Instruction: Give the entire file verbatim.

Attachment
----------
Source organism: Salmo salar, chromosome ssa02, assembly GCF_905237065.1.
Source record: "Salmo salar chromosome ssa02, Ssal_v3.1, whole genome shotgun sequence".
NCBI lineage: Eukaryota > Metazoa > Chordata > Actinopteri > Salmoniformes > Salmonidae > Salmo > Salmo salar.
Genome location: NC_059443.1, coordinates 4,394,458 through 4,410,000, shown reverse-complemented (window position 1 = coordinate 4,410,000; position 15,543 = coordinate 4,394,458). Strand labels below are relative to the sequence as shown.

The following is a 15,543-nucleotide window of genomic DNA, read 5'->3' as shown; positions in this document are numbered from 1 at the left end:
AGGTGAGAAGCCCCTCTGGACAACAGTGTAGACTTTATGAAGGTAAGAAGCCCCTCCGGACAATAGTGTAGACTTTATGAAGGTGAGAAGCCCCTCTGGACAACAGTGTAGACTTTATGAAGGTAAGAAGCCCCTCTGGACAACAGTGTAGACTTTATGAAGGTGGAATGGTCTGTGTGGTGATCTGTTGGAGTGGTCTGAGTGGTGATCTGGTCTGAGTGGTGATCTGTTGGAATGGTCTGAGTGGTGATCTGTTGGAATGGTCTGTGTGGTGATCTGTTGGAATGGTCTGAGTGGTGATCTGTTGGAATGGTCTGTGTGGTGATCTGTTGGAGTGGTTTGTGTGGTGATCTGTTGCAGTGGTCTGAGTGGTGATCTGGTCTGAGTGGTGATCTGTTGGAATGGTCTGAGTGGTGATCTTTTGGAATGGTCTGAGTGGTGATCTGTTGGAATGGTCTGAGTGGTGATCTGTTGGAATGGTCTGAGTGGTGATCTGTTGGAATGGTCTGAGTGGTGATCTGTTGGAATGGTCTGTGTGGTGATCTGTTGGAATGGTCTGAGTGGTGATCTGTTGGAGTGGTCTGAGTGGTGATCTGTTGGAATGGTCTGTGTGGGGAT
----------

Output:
Source organism: Salmo salar, chromosome ssa02, assembly GCF_905237065.1.
Source record: "Salmo salar chromosome ssa02, Ssal_v3.1, whole genome shotgun sequence".
NCBI lineage: Eukaryota > Metazoa > Chordata > Actinopteri > Salmoniformes > Salmonidae > Salmo > Salmo salar.
Genome location: NC_059443.1, coordinates 4,394,458 through 4,410,000, shown reverse-complemented (window position 1 = coordinate 4,410,000; position 15,543 = coordinate 4,394,458). Strand labels below are relative to the sequence as shown.

The following is a 15,543-nucleotide window of genomic DNA, read 5'->3' as shown; positions in this document are numbered from 1 at the left end:
AGGTGAGAAGCCCCTCTGGACAACAGTGTAGACTTTATGAAGGTAAGAAGCCCCTCCGGACAATAGTGTAGACTTTATGAAGGTGAGAAGCCCCTCTGGACAACAGTGTAGACTTTATGAAGGTAAGAAGCCCCTCTGGACAACAGTGTAGACTTTATGAAGGTGGAATGGTCTGTGTGGTGATCTGTTGGAGTGGTCTGAGTGGTGATCTGGTCTGAGTGGTGATCTGTTGGAATGGTCTGAGTGGTGATCTGTTGGAATGGTCTGTGTGGTGATCTGTTGGAATGGTCTGAGTGGTGATCTGTTGGAATGGTCTGTGTGGTGATCTGTTGGAGTGGTTTGTGTGGTGATCTGTTGCAGTGGTCTGAGTGGTGATCTGGTCTGAGTGGTGATCTGTTGGAATGGTCTGAGTGGTGATCTTTTGGAATGGTCTGAGTGGTGATCTGTTGGAATGGTCTGAGTGGTGATCTGTTGGAATGGTCTGAGTGGTGATCTGTTGGAATGGTCTGAGTGGTGATCTGTTGGAATGGTCTGTGTGGTGATCTGTTGGAATGGTCTGAGTGGTGATCTGTTGGAGTGGTCTGAGTGGTGATCTGTTGGAATGGTCTGTGTGGGGAT